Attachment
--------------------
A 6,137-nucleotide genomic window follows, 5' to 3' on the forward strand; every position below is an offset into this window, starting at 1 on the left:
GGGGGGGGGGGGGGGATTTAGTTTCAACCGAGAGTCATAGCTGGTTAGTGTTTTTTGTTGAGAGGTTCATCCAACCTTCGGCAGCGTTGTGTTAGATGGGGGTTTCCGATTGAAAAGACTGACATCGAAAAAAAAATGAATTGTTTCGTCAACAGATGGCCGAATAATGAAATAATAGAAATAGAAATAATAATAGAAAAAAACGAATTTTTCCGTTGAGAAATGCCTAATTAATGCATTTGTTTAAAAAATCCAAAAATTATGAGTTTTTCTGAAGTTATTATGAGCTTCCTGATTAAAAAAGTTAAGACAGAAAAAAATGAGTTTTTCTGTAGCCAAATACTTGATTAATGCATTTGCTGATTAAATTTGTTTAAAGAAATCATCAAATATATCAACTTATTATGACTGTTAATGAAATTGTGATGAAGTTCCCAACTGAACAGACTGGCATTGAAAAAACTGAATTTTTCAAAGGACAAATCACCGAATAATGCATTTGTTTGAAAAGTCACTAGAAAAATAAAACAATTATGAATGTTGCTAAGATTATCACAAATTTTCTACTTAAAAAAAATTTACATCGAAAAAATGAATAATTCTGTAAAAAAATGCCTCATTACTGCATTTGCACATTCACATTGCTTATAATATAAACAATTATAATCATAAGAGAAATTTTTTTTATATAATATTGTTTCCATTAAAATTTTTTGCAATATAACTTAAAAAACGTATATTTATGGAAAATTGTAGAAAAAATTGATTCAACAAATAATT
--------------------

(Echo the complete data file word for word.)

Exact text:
A 6,137-nucleotide genomic window follows, 5' to 3' on the forward strand; every position below is an offset into this window, starting at 1 on the left:
GGGGGGGGGGGGGGGATTTAGTTTCAACCGAGAGTCATAGCTGGTTAGTGTTTTTTGTTGAGAGGTTCATCCAACCTTCGGCAGCGTTGTGTTAGATGGGGGTTTCCGATTGAAAAGACTGACATCGAAAAAAAAATGAATTGTTTCGTCAACAGATGGCCGAATAATGAAATAATAGAAATAGAAATAATAATAGAAAAAAACGAATTTTTCCGTTGAGAAATGCCTAATTAATGCATTTGTTTAAAAAATCCAAAAATTATGAGTTTTTCTGAAGTTATTATGAGCTTCCTGATTAAAAAAGTTAAGACAGAAAAAAATGAGTTTTTCTGTAGCCAAATACTTGATTAATGCATTTGCTGATTAAATTTGTTTAAAGAAATCATCAAATATATCAACTTATTATGACTGTTAATGAAATTGTGATGAAGTTCCCAACTGAACAGACTGGCATTGAAAAAACTGAATTTTTCAAAGGACAAATCACCGAATAATGCATTTGTTTGAAAAGTCACTAGAAAAATAAAACAATTATGAATGTTGCTAAGATTATCACAAATTTTCTACTTAAAAAAAATTTACATCGAAAAAATGAATAATTCTGTAAAAAAATGCCTCATTACTGCATTTGCACATTCACATTGCTTATAATATAAACAATTATAATCATAAGAGAAATTTTTTTTATATAATATTGTTTCCATTAAAATTTTTTGCAATATAACTTAAAAAACGTATATTTATGGAAAATTGTAGAAAAAATTGATTCAACAAATAATT